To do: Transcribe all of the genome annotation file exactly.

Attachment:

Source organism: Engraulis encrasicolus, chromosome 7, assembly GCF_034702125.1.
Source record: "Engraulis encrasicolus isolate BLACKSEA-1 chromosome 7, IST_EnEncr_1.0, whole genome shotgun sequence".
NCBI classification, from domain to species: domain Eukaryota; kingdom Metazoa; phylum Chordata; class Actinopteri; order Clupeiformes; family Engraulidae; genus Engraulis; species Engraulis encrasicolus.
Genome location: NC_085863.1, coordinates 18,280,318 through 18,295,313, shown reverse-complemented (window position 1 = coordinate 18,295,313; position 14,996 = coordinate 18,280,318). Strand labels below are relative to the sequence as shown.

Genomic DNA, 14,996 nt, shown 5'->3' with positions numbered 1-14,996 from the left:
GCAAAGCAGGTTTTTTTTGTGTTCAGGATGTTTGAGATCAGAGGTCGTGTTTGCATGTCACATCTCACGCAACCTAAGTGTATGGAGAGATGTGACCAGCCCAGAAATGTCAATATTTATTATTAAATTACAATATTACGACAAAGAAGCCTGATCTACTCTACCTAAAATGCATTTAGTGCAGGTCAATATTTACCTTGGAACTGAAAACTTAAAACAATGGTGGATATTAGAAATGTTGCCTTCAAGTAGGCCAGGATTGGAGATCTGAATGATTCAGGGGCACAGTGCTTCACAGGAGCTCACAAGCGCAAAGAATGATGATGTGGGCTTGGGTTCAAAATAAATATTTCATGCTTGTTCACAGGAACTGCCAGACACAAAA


Source organism: Engraulis encrasicolus, chromosome 7, assembly GCF_034702125.1.
Source record: "Engraulis encrasicolus isolate BLACKSEA-1 chromosome 7, IST_EnEncr_1.0, whole genome shotgun sequence".
NCBI classification, from domain to species: domain Eukaryota; kingdom Metazoa; phylum Chordata; class Actinopteri; order Clupeiformes; family Engraulidae; genus Engraulis; species Engraulis encrasicolus.
Genome location: NC_085863.1, coordinates 18,280,318 through 18,295,313, shown reverse-complemented (window position 1 = coordinate 18,295,313; position 14,996 = coordinate 18,280,318). Strand labels below are relative to the sequence as shown.

Genomic DNA, 14,996 nt, shown 5'->3' with positions numbered 1-14,996 from the left:
GCAAAGCAGGTTTTTTTTGTGTTCAGGATGTTTGAGATCAGAGGTCGTGTTTGCATGTCACATCTCACGCAACCTAAGTGTATGGAGAGATGTGACCAGCCCAGAAATGTCAATATTTATTATTAAATTACAATATTACGACAAAGAAGCCTGATCTACTCTACCTAAAATGCATTTAGTGCAGGTCAATATTTACCTTGGAACTGAAAACTTAAAACAATGGTGGATATTAGAAATGTTGCCTTCAAGTAGGCCAGGATTGGAGATCTGAATGATTCAGGGGCACAGTGCTTCACAGGAGCTCACAAGCGCAAAGAATGATGATGTGGGCTTGGGTTCAAAATAAATATTTCATGCTTGTTCACAGGAACTGCCAGACACAAAA